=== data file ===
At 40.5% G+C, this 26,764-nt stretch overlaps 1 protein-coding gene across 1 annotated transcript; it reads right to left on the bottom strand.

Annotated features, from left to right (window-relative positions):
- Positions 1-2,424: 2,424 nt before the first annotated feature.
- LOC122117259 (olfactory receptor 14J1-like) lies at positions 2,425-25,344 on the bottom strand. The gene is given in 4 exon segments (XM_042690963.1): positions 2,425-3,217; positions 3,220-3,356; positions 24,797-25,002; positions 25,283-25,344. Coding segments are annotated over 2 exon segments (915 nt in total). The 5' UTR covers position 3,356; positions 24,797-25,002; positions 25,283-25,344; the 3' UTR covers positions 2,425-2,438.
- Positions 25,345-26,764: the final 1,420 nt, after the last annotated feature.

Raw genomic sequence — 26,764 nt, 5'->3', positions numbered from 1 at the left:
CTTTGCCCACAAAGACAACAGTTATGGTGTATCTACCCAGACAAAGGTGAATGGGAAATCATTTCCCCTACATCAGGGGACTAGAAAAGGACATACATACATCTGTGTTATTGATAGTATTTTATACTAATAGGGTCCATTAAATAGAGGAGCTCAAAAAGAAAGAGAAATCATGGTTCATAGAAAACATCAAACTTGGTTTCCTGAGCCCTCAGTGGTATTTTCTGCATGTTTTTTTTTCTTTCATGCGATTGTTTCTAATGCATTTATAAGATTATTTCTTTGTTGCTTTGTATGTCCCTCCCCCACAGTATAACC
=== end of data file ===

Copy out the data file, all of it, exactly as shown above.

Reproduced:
At 40.5% G+C, this 26,764-nt stretch overlaps 1 protein-coding gene across 1 annotated transcript; it reads right to left on the bottom strand.

Annotated features, from left to right (window-relative positions):
- Positions 1-2,424: 2,424 nt before the first annotated feature.
- LOC122117259 (olfactory receptor 14J1-like) lies at positions 2,425-25,344 on the bottom strand. The gene is given in 4 exon segments (XM_042690963.1): positions 2,425-3,217; positions 3,220-3,356; positions 24,797-25,002; positions 25,283-25,344. Coding segments are annotated over 2 exon segments (915 nt in total). The 5' UTR covers position 3,356; positions 24,797-25,002; positions 25,283-25,344; the 3' UTR covers positions 2,425-2,438.
- Positions 25,345-26,764: the final 1,420 nt, after the last annotated feature.

Raw genomic sequence — 26,764 nt, 5'->3', positions numbered from 1 at the left:
CTTTGCCCACAAAGACAACAGTTATGGTGTATCTACCCAGACAAAGGTGAATGGGAAATCATTTCCCCTACATCAGGGGACTAGAAAAGGACATACATACATCTGTGTTATTGATAGTATTTTATACTAATAGGGTCCATTAAATAGAGGAGCTCAAAAAGAAAGAGAAATCATGGTTCATAGAAAACATCAAACTTGGTTTCCTGAGCCCTCAGTGGTATTTTCTGCATGTTTTTTTTTCTTTCATGCGATTGTTTCTAATGCATTTATAAGATTATTTCTTTGTTGCTTTGTATGTCCCTCCCCCACAGTATAACC